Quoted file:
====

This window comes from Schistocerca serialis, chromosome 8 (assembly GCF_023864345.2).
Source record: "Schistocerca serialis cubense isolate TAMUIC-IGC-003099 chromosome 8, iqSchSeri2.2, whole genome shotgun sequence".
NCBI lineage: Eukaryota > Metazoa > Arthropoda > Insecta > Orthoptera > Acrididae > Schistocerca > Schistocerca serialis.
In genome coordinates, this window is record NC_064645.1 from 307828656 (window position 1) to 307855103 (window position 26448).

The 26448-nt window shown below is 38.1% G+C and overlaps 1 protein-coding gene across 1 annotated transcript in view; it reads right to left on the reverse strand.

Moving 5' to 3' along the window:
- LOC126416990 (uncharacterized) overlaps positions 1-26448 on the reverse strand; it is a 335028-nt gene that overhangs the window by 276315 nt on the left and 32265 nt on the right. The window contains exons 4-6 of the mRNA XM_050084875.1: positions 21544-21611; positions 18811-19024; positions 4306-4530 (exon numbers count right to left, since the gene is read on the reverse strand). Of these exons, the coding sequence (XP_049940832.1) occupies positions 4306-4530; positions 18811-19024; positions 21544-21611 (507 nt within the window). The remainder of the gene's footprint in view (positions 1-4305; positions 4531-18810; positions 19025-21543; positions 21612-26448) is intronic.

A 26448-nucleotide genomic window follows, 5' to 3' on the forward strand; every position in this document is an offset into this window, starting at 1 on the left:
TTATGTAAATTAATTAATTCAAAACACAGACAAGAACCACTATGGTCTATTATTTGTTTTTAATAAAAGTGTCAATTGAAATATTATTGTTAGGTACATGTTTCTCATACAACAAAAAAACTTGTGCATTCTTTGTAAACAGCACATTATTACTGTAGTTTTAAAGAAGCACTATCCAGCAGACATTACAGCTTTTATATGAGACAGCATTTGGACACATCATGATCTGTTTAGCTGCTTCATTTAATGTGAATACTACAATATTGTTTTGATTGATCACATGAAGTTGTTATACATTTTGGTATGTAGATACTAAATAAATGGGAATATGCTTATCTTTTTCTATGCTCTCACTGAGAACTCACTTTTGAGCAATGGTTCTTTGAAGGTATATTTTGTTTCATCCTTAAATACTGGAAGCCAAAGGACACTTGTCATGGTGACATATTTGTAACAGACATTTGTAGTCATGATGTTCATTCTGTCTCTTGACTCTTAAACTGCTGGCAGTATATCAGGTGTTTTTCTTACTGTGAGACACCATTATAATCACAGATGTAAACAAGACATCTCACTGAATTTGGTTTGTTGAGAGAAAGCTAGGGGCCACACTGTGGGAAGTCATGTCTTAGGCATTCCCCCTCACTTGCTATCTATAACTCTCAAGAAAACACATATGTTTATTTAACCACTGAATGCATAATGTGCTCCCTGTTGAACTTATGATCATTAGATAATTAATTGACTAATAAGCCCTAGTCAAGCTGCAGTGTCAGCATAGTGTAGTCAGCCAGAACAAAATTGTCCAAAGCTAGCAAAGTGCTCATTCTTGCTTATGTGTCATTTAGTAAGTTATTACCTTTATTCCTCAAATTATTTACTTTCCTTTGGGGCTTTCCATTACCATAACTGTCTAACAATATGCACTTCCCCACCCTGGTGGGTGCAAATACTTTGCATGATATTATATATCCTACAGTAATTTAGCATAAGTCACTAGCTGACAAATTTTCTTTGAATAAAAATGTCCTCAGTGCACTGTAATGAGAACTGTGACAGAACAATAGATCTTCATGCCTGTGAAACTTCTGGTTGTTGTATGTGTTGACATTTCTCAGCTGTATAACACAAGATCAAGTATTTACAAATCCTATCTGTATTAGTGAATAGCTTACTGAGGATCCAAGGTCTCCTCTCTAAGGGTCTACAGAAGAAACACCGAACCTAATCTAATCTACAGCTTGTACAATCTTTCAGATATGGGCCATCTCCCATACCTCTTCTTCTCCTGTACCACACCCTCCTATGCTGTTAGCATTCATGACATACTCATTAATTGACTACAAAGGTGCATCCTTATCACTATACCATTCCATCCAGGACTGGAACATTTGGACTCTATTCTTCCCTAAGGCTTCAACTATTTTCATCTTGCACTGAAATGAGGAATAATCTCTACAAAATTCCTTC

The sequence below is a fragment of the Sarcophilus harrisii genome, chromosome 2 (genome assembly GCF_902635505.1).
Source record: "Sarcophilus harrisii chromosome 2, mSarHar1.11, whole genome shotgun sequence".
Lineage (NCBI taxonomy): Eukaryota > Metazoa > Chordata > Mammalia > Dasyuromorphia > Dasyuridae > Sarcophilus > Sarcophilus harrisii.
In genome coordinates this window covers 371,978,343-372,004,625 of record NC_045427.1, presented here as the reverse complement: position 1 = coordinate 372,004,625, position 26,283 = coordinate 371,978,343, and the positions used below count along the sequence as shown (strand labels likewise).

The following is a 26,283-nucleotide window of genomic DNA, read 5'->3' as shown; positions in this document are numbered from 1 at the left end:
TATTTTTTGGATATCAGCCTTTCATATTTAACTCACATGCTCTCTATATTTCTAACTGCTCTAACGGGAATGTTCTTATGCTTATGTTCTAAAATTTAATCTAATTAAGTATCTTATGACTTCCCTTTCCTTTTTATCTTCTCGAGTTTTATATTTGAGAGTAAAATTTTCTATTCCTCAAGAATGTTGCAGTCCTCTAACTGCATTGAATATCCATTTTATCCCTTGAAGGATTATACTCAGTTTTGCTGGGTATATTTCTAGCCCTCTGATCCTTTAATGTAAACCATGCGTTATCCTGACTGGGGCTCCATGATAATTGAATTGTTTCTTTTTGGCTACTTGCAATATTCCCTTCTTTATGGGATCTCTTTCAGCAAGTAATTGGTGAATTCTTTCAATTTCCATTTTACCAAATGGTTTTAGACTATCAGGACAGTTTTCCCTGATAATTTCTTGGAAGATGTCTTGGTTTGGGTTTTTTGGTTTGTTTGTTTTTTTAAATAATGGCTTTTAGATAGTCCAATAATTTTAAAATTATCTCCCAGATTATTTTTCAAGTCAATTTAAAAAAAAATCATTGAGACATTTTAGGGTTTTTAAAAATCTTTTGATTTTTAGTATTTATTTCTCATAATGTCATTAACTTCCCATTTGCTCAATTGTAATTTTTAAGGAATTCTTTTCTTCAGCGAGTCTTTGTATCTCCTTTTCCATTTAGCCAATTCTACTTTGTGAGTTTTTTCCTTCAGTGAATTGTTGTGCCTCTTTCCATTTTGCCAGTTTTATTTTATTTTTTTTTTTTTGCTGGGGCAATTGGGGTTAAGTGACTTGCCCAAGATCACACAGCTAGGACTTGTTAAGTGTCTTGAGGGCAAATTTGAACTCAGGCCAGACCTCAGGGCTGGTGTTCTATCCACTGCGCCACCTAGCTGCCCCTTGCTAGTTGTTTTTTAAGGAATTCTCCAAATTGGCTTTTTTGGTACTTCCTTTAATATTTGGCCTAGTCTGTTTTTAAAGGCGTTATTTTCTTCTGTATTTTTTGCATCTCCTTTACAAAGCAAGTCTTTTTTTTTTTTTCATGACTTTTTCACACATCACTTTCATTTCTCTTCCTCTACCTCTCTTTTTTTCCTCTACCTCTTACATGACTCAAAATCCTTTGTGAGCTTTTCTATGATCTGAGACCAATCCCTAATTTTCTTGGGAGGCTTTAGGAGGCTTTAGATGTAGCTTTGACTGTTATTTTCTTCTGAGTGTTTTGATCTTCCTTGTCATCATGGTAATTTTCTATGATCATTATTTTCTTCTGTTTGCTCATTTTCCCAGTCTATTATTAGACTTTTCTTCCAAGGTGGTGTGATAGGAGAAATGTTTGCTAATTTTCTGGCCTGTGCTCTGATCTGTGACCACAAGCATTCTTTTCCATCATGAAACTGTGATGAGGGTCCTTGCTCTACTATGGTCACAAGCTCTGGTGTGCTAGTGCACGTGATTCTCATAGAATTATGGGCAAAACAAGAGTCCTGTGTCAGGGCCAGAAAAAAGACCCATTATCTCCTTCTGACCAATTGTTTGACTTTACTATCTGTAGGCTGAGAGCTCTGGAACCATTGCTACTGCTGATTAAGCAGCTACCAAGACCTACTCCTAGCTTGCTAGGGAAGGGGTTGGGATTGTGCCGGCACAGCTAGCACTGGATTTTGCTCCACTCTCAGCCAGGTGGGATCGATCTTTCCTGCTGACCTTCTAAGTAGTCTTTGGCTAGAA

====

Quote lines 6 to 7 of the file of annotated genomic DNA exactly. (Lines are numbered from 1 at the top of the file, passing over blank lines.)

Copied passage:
Moving 5' to 3' along the window:
- LOC126416990 (uncharacterized) overlaps positions 1-26448 on the reverse strand; it is a 335028-nt gene that overhangs the window by 276315 nt on the left and 32265 nt on the right. The window contains exons 4-6 of the mRNA XM_050084875.1: positions 21544-21611; positions 18811-19024; positions 4306-4530 (exon numbers count right to left, since the gene is read on the reverse strand). Of these exons, the coding sequence (XP_049940832.1) occupies positions 4306-4530; positions 18811-19024; positions 21544-21611 (507 nt within the window). The remainder of the gene's footprint in view (positions 1-4305; positions 4531-18810; positions 19025-21543; positions 21612-26448) is intronic.